I, for one, salute our new robot… oh, forget it

In the past, I’ve mentioned my sense that 3-D printing — a technique to manufacture a variety of useful objects using a device that can fit into your office or garage — could radically alter economies of the future. If you can print out a desk, why buy one from IKEA, and thus why would IKEA employ their own workforce? Suddenly you have a lot of unemployed people.

Of course, one might say that 3-D printers only endanger the jobs of people who manufacture things that can be printed out as one unit, not complex things that have to be assembled. (Though, my understanding is that 3-D printers can print out pretty complex, interlocking objects. There is a 3-D printed car, though I believe it requires a certain amount of assembly.) In theory, assembly line type jobs would be somewhat safe. However, I just stumbled across this interesting video on a new robot that can be easily trained to do repetitive work. You program it by simply by guiding it through the motions of what you want to do, and then the robot will keep doing those motions. And it only costs $20,000. (And doesn’t take cigarette breaks. It could work 24 hours a day, I suppose.)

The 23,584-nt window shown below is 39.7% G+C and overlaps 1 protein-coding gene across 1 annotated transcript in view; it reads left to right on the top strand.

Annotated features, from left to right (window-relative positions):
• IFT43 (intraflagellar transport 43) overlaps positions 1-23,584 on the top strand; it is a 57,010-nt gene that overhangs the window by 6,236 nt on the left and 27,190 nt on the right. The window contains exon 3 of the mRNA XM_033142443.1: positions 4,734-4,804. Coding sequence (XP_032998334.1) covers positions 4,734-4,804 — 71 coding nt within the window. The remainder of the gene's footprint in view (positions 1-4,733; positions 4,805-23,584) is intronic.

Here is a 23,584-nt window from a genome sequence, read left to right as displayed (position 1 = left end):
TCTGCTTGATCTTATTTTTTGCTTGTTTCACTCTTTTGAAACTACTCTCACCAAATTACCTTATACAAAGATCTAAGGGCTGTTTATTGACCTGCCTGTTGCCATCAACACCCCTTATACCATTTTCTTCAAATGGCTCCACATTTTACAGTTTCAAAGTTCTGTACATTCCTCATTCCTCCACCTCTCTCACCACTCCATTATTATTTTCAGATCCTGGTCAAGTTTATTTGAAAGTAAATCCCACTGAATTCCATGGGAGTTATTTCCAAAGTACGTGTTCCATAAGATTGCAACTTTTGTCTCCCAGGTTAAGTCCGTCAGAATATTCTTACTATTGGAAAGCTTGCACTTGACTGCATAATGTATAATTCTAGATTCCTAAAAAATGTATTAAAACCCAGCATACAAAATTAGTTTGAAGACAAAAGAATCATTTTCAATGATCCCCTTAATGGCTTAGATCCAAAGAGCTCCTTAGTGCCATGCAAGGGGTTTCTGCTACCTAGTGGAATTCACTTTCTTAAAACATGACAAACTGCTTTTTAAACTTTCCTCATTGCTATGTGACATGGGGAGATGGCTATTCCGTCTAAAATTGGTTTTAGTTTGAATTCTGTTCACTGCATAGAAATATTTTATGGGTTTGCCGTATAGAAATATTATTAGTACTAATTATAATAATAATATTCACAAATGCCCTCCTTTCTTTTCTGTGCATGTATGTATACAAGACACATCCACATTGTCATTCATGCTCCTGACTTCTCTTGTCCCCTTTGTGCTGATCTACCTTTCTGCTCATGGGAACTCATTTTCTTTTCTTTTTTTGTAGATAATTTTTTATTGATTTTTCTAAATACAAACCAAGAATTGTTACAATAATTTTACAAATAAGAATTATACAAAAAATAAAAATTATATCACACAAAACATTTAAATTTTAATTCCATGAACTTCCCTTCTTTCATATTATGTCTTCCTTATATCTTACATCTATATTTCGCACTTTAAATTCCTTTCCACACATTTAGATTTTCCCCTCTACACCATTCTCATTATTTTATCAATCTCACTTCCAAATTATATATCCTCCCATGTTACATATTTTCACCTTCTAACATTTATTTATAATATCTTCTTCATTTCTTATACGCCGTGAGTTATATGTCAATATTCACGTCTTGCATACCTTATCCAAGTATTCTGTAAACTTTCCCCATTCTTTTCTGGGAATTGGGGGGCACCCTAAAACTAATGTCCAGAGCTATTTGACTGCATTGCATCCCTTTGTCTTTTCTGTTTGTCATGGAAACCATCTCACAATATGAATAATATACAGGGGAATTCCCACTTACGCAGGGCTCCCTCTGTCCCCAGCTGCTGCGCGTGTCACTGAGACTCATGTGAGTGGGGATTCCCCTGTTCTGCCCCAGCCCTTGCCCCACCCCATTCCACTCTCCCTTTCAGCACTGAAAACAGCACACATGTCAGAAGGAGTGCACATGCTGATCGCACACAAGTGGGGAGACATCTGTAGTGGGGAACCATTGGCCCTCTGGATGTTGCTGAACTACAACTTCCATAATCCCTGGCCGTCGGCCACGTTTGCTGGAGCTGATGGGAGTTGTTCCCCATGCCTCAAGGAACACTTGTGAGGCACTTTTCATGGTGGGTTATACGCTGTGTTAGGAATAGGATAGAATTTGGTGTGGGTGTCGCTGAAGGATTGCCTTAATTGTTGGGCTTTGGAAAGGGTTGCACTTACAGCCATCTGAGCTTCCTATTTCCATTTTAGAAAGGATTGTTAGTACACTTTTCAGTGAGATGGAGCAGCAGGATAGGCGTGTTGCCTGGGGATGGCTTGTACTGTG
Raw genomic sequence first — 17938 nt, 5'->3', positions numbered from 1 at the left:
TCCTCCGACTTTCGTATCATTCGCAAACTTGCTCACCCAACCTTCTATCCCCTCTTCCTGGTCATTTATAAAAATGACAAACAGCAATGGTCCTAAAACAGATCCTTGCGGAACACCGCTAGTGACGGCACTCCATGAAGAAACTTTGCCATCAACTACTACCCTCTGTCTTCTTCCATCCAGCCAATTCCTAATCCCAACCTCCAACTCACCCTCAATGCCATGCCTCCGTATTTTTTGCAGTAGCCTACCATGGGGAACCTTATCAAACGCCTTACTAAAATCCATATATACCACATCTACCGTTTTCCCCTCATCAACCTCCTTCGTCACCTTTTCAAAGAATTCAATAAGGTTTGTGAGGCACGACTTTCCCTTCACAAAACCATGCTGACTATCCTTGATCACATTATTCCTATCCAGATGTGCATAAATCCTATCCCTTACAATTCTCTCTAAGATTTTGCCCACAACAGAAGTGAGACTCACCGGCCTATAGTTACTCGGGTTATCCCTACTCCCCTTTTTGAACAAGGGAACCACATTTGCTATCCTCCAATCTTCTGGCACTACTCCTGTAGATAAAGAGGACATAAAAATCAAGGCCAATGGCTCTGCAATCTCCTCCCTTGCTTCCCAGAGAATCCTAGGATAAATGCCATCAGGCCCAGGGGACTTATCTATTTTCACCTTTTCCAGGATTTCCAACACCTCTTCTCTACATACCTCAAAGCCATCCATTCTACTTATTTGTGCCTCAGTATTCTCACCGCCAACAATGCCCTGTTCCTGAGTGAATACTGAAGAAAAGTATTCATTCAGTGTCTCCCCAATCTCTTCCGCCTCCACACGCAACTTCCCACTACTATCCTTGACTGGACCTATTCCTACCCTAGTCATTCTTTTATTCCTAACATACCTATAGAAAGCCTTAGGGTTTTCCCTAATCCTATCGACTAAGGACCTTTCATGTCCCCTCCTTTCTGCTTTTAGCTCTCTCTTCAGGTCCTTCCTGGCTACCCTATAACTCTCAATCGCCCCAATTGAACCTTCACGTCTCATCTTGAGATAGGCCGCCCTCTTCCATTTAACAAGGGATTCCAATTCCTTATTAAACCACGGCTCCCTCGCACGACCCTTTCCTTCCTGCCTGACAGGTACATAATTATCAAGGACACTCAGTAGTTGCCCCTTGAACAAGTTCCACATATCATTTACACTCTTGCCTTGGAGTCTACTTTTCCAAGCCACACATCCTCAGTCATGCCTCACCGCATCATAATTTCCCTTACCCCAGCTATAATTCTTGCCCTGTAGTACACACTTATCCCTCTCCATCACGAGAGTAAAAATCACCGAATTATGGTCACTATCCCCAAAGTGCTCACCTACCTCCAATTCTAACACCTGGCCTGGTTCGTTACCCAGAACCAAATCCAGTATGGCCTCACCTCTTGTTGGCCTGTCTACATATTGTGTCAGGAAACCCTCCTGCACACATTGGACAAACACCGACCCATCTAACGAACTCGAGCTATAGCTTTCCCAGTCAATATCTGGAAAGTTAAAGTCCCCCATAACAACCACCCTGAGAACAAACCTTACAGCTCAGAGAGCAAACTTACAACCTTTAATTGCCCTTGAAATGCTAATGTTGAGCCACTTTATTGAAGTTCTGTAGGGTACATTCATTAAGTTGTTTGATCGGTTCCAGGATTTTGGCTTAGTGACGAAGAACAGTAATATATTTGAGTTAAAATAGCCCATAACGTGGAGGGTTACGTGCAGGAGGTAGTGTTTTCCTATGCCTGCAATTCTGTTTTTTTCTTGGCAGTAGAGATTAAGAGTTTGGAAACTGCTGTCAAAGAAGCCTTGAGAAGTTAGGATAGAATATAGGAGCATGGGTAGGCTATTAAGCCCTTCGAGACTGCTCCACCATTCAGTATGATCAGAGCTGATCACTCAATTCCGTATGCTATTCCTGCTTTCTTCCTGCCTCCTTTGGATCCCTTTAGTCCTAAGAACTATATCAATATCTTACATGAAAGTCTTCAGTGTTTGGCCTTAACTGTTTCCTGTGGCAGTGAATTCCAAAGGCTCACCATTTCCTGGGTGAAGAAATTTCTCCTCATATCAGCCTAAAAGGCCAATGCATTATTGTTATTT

Could robots easily replace humans for assembly-line tasks? Let’s recall how well humans have fared at such work.

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